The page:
From the Skyglow Project:
Located in the High Plains of Alliance, Nebraska, this monument to England’s Stonehenge was conceived and created by Jim Reinders in 1987, as a memorial to his father. “Carhenge consists of 39 vintage American automobiles arranged in a circle measuring about 29 meters (95 ft) in diameter. Some are held upright in pits 1.5 meters (4.9 ft) deep, trunk end down, and arches have been formed by welding automobiles atop the supporting models.” More info: carhenge.com
Because of Carhenge's fortuitous positioning on the narrow "path of totality" of the 2017 eclipse, the site has seen an incredible explosion of media attention in recent days, with thousands flocking there to witness the event, including Nebraska Governor Pete Ricketts and Carhenge creator Jim Reinders himself, now 89 years old.
The STORMHENGE footage was captured during four different shoots between 2015-2017 by Harun Mehmedinovic and Gavin Heffernan as part of SKYGLOWPROJECT.COM, their ongoing quest to raise awareness about the damage and dangers of light pollution.
The video gives a glimpse into the extreme weather volatility in the High Plains region, with extreme thunderstorms giving way to crystal clear skies overhead, seemingly at a moment’s notice.
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Now that eclipse mania has settled down a bit, were seeing a round of work by editors and artists who needed a little time to shape their images and video into something even more transcendent. Erick Oh's Totality is among the best of these. Read the rest
If you were on the Moon during last week's solar eclipse, you would have seen the Moon's shadow moving across Earth. This image was taken by the Lunar Reconnaissance Orbiter (LRO) satellite. From Arizona State University's Lunar Reconnaissance Orbiter Camera (LROC) site:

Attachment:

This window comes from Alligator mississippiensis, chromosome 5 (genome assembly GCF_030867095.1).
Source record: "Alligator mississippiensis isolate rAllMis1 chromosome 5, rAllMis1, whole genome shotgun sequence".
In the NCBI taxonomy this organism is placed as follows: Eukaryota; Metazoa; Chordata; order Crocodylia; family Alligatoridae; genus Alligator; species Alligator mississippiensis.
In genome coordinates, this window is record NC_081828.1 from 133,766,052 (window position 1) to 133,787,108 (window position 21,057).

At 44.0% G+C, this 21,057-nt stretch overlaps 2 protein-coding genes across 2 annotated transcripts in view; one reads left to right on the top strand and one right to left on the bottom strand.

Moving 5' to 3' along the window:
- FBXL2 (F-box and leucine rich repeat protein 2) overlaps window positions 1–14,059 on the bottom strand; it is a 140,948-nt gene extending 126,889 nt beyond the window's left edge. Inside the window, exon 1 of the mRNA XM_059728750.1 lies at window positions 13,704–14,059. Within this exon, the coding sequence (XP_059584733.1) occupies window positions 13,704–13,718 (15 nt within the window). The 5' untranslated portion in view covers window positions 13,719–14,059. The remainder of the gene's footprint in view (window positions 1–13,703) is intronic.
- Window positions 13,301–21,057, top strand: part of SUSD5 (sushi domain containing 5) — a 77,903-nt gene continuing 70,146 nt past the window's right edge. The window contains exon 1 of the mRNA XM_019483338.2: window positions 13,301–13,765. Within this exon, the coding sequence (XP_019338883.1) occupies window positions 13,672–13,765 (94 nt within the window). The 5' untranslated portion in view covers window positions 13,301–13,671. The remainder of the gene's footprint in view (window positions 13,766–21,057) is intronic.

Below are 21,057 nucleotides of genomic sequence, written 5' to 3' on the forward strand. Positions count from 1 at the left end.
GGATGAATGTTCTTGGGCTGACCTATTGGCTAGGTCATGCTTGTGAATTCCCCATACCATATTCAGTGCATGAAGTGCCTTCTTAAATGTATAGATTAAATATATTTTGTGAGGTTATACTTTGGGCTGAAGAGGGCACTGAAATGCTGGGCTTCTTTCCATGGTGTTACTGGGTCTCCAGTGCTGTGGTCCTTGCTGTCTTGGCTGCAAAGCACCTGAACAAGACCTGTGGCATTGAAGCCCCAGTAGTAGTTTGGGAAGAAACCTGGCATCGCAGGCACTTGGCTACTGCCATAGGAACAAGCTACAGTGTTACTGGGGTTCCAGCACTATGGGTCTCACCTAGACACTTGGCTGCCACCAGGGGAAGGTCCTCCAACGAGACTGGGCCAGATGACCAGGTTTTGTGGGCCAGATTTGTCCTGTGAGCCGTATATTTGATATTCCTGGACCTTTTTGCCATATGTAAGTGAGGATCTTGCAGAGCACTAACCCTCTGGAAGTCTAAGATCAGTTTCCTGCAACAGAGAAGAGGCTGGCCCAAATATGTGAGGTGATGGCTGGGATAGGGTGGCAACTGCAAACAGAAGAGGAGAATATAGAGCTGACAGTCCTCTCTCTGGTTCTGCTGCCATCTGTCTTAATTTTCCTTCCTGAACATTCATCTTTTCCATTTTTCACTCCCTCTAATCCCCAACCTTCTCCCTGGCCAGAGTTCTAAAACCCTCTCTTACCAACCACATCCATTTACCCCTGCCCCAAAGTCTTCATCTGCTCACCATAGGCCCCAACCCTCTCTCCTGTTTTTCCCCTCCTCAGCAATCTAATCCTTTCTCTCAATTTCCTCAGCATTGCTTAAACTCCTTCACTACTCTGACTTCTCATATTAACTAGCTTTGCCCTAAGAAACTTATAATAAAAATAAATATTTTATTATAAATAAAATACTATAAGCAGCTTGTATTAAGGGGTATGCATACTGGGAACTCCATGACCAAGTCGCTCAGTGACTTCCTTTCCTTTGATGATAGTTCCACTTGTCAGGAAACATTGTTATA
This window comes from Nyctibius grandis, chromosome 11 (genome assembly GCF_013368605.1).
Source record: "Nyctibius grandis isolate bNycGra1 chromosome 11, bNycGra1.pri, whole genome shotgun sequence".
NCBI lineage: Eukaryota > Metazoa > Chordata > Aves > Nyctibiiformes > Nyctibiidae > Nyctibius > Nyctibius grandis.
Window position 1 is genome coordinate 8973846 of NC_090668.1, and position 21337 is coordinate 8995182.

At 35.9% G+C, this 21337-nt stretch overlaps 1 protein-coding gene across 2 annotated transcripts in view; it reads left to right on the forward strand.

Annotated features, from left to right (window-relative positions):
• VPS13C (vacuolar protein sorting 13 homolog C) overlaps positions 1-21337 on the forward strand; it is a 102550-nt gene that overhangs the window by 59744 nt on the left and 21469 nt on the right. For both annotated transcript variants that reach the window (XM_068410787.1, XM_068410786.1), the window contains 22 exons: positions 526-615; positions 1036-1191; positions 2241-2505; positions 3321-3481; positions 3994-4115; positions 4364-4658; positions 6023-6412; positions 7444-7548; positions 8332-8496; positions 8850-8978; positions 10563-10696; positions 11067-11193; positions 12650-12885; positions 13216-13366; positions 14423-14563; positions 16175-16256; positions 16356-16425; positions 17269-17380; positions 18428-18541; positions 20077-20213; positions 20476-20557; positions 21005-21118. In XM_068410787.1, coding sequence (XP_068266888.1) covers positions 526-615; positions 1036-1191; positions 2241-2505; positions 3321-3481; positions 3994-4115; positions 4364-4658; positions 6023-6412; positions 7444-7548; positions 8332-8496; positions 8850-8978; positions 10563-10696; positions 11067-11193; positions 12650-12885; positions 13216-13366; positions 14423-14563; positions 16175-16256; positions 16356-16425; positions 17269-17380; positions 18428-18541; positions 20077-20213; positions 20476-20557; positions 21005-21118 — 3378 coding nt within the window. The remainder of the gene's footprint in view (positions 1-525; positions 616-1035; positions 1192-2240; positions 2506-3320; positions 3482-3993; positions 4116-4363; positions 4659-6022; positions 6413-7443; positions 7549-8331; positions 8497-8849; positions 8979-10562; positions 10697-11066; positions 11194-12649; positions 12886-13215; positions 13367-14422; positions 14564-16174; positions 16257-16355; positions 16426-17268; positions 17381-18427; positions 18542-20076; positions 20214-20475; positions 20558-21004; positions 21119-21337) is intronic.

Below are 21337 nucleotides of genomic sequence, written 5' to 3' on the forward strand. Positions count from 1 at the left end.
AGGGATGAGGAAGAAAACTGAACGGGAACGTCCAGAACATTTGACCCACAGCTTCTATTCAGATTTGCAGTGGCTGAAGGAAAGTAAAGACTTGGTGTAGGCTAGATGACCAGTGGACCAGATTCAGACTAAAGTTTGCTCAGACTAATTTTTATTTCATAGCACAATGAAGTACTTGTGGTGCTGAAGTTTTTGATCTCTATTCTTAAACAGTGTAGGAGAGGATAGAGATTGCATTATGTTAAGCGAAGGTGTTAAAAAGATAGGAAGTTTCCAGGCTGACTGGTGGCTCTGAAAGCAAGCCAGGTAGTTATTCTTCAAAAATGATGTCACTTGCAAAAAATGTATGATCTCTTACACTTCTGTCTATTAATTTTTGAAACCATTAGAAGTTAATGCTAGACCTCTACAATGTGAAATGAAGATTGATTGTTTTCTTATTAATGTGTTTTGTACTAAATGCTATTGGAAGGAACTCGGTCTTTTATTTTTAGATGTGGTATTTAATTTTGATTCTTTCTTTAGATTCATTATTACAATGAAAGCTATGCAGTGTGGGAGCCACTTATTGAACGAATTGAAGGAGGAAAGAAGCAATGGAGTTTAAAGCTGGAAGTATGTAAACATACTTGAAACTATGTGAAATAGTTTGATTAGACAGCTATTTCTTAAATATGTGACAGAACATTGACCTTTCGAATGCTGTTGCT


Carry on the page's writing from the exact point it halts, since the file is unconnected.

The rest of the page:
As LRO crossed the lunar south pole heading north at 1600 meters per second (3579 mph), the shadow of the Moon was racing across the United States at 670 meters per second (1500 mph). A few minutes later, LRO began a slow 180° turn to look back at the Earth and capture an image of the eclipse very near the location of maximum length of totality. The LROC Narrow Angle Camera (NAC) began scanning the Earth at 18:25:30 UTC and completed the image 18 seconds later (UTC is 4 hours ahead of Eastern Daylight Time, or 7 hours ahead of Pacific Daylight Time).
The NAC builds up an image line-by-line rather than the more typical "instantaneous" framing camera (i.e. your cell phone camera). Each line of the image is exposed for 0.338 milliseconds, and since the camera acquires 52224 lines, the total time to acquire the image is about 18 seconds. The line exposure time was set at the lowest possible value to prevent bright clouds from saturating the CCD (charge coupled device) sensor.
Rendering of the Lunar Reconnaissance Orbiter:
LROC Narrow Angle Camera (NAC):
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Corey Payne and his fiancée Kayla Harris bought a three-pack of eclipse glasses on Amazon. Now they say they are suffering from impaired vision and they filed a lawsuit in federal court in South Carolina on Tuesday.
From The Next Web: